- Aust Prescr 1999;22:147-51
- 1 December 1999
- DOI: 10.18773/austprescr.1999.131
Some of the views expressed in the following notes on newly approved products should be regarded as preliminary, as there may have been limited published data at the time of publication, and little experience in Australia of their safety or efficacy. However, the Editorial Executive Committee believes that comments made in good faith at an early stage may still be of value. Before new drugs are prescribed, the Committee believes it is important that more detailed information is obtained from the manufacturer's approved product information, a drug information centre or some other appropriate source.
Stocrin (Merck Sharp & Dohme)
50 mg, 100 mg and 200 mg capsules
Approved indication: HIV infection
Australian Medicines Handbook Section 5.3.4
The treatment of HIV infection often requires the patient to take a combination of drugs several times a day.1 Efavirenz is anon-nucleoside reverse transcriptase inhibitor which only needs to be given once a day. After absorption the peak plasma concentration is reached in 3-5hours, but efavirenz is eliminated slowly. It has a half-life of 40-55 hours with only 1% being excreted unchanged in the urine. Cytochrome P450 is involved in the metabolism of efavirenz and the drug induces liver enzymes. There is therefore a potential for interactions with many drugs including indinavir, cisapride, triazolam, rifampicin, macrolide antibiotics and oral contraceptives. Liver enzymes should be monitored in patients with liver disease.
There have been three main trials of efavirenz. They have involved untreated and previously treated patients.
One study of 450 patients compared the combination of zidovudine, lamivudine and indinavir with zidovudine, lamivudine and efavirenz, or indinavir and efavirenz. After 24 weeks the proportion of patients with reduced concentrations of HIVRNA was greatest for those who had taken the three-drug combination containing efavirenz.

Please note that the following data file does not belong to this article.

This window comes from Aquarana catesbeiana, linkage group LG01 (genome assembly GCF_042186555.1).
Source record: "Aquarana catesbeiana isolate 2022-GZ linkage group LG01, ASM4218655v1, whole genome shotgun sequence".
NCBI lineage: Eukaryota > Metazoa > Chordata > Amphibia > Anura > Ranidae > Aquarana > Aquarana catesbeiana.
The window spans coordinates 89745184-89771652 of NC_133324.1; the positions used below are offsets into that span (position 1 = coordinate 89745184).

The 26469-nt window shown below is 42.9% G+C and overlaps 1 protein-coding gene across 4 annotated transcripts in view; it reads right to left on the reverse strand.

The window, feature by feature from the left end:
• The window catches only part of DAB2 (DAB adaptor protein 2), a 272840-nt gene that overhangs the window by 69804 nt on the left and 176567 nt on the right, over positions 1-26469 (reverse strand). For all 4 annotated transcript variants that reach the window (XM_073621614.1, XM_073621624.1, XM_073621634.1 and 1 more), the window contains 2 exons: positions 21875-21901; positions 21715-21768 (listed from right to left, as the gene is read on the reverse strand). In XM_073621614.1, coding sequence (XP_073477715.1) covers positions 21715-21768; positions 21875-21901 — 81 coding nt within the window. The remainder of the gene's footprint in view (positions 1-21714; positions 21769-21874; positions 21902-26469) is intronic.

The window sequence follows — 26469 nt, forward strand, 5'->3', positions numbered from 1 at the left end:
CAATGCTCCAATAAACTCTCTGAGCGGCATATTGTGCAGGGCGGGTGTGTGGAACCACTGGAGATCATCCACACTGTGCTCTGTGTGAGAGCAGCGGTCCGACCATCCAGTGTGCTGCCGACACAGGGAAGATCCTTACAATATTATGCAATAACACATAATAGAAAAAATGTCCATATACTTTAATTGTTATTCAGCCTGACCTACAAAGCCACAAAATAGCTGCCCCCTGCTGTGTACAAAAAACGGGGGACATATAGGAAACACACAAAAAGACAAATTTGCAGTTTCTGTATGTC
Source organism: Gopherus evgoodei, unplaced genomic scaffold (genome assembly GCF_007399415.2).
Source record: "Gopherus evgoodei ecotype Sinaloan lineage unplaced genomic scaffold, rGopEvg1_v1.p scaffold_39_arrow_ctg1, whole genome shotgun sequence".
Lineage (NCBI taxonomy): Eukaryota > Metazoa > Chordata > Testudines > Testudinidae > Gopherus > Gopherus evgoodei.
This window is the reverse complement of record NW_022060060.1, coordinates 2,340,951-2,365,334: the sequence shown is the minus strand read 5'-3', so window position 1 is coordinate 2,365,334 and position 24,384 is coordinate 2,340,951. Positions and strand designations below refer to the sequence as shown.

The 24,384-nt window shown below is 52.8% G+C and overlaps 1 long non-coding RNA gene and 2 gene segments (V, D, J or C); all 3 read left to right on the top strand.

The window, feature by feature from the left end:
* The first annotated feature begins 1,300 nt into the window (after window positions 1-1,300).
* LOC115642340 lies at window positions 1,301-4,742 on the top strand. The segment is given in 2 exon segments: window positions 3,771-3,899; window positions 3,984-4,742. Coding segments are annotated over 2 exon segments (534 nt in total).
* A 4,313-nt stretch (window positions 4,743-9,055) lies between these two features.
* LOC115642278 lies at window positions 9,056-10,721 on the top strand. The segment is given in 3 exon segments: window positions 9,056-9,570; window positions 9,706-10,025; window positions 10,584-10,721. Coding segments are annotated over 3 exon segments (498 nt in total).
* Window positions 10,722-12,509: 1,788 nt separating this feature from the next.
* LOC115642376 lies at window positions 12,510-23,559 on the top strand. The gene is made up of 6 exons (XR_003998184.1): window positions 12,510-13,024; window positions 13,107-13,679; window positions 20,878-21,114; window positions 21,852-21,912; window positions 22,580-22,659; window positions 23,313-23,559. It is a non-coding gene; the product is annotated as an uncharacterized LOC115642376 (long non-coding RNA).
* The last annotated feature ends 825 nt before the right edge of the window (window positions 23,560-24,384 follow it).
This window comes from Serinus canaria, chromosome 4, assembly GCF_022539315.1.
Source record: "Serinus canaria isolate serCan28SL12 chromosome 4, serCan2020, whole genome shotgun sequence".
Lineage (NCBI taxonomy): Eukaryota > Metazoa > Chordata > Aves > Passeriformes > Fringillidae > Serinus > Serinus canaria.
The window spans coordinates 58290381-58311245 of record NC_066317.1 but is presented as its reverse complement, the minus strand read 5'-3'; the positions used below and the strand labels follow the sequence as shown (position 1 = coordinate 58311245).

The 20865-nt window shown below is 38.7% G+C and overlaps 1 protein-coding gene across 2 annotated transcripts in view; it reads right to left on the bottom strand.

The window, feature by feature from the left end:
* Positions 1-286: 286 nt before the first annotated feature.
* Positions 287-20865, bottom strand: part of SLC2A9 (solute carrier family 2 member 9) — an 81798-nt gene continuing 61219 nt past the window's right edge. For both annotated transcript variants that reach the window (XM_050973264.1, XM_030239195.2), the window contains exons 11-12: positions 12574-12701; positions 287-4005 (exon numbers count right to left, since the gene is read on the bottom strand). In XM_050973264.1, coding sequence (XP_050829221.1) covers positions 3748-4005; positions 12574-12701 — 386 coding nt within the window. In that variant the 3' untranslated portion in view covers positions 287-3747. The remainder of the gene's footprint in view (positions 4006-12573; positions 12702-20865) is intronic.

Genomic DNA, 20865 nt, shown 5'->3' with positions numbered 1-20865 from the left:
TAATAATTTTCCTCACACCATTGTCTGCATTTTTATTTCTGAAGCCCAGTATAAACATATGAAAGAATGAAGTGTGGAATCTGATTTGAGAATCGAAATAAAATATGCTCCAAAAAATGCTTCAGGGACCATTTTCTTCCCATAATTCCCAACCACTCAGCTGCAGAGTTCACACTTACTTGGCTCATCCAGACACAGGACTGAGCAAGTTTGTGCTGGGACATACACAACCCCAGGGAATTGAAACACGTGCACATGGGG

Another trial, involving 184 patients, studied the addition of efavirenz or a placebo to a combination of indinavir and two nucleoside analogue reverse transcriptase inhibitors. After 24 weeks a greater proportion of the patients taking efavirenz had significantly less viral RNA.
The third trial studied efavirenz in combination with nelfinavir (a protease inhibitor). The 196 patients took two nucleoside reverse transcriptase inhibitors plus efavirenz or nelfinavir, or efavirenz and nelfinavir. After 24 weeks theCD4 count increased, but there were no significant differences between the treatment groups. The four-drug regimen produced the greatest proportion of patients with low concentrations of viral RNA.
The most common adverse effects of efavirenz are skin rashes. Although Stevens-Johnson syndrome has been reported, less than 2% of the patients in the clinical trials had to stop taking efavirenz because of skin rashes.
Patients also commonly develop symptoms related to the nervous system. These include dizziness, headache, insomnia, nightmares and altered concentration. Approximately 3% of patients in the trials stopped the drug because of these symptoms.
There is little information about viral resistance to efavirenz. It should never be used as monotherapy and is probably unlikely to work in patients who have developed resistance to nevirapine or delavirdine.